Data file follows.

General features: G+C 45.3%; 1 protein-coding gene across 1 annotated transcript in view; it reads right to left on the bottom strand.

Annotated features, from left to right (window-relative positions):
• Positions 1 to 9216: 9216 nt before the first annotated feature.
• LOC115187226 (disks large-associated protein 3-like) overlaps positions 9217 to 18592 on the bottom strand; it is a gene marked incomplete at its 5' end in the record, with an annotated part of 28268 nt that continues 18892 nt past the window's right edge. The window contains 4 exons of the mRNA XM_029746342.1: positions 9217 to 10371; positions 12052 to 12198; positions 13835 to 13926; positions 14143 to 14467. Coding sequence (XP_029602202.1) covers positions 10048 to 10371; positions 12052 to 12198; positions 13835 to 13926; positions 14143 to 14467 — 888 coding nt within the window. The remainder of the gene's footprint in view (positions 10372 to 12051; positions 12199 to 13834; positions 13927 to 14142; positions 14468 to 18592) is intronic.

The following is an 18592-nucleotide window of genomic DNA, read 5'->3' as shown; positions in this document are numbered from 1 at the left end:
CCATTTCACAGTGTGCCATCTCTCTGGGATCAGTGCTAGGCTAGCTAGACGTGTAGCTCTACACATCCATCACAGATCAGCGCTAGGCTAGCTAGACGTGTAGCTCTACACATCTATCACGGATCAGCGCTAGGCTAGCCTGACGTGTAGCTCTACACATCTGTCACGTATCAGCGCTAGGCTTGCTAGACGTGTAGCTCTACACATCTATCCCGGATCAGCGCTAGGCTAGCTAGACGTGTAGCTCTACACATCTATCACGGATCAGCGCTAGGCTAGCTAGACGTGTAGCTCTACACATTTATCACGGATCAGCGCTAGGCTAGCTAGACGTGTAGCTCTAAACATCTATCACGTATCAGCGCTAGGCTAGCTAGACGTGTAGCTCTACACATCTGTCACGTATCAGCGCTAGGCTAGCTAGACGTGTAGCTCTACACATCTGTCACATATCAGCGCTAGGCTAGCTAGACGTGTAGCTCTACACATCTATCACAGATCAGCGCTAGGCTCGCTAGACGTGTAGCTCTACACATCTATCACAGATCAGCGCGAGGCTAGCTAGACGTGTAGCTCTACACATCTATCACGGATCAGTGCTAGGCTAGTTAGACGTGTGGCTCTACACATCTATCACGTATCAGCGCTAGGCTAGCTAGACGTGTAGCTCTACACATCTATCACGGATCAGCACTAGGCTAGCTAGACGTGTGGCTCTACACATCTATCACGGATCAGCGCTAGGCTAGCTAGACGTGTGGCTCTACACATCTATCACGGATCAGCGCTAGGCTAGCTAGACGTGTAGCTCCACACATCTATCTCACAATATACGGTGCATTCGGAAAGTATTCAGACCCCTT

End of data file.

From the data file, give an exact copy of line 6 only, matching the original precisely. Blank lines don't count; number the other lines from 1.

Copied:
CCATTTCACAGTGTGCCATCTCTCTGGGATCAGTGCTAGGCTAGCTAGACGTGTAGCTCTACACATCCATCACAGATCAGCGCTAGGCTAGCTAGACGTGTAGCTCTACACATCTATCACGGATCAGCGCTAGGCTAGCCTGACGTGTAGCTCTACACATCTGTCACGTATCAGCGCTAGGCTTGCTAGACGTGTAGCTCTACACATCTATCCCGGATCAGCGCTAGGCTAGCTAGACGTGTAGCTCTACACATCTATCACGGATCAGCGCTAGGCTAGCTAGACGTGTAGCTCTACACATTTATCACGGATCAGCGCTAGGCTAGCTAGACGTGTAGCTCTAAACATCTATCACGTATCAGCGCTAGGCTAGCTAGACGTGTAGCTCTACACATCTGTCACGTATCAGCGCTAGGCTAGCTAGACGTGTAGCTCTACACATCTGTCACATATCAGCGCTAGGCTAGCTAGACGTGTAGCTCTACACATCTATCACAGATCAGCGCTAGGCTCGCTAGACGTGTAGCTCTACACATCTATCACAGATCAGCGCGAGGCTAGCTAGACGTGTAGCTCTACACATCTATCACGGATCAGTGCTAGGCTAGTTAGACGTGTGGCTCTACACATCTATCACGTATCAGCGCTAGGCTAGCTAGACGTGTAGCTCTACACATCTATCACGGATCAGCACTAGGCTAGCTAGACGTGTGGCTCTACACATCTATCACGGATCAGCGCTAGGCTAGCTAGACGTGTGGCTCTACACATCTATCACGGATCAGCGCTAGGCTAGCTAGACGTGTAGCTCCACACATCTATCTCACAATATACGGTGCATTCGGAAAGTATTCAGACCCCTT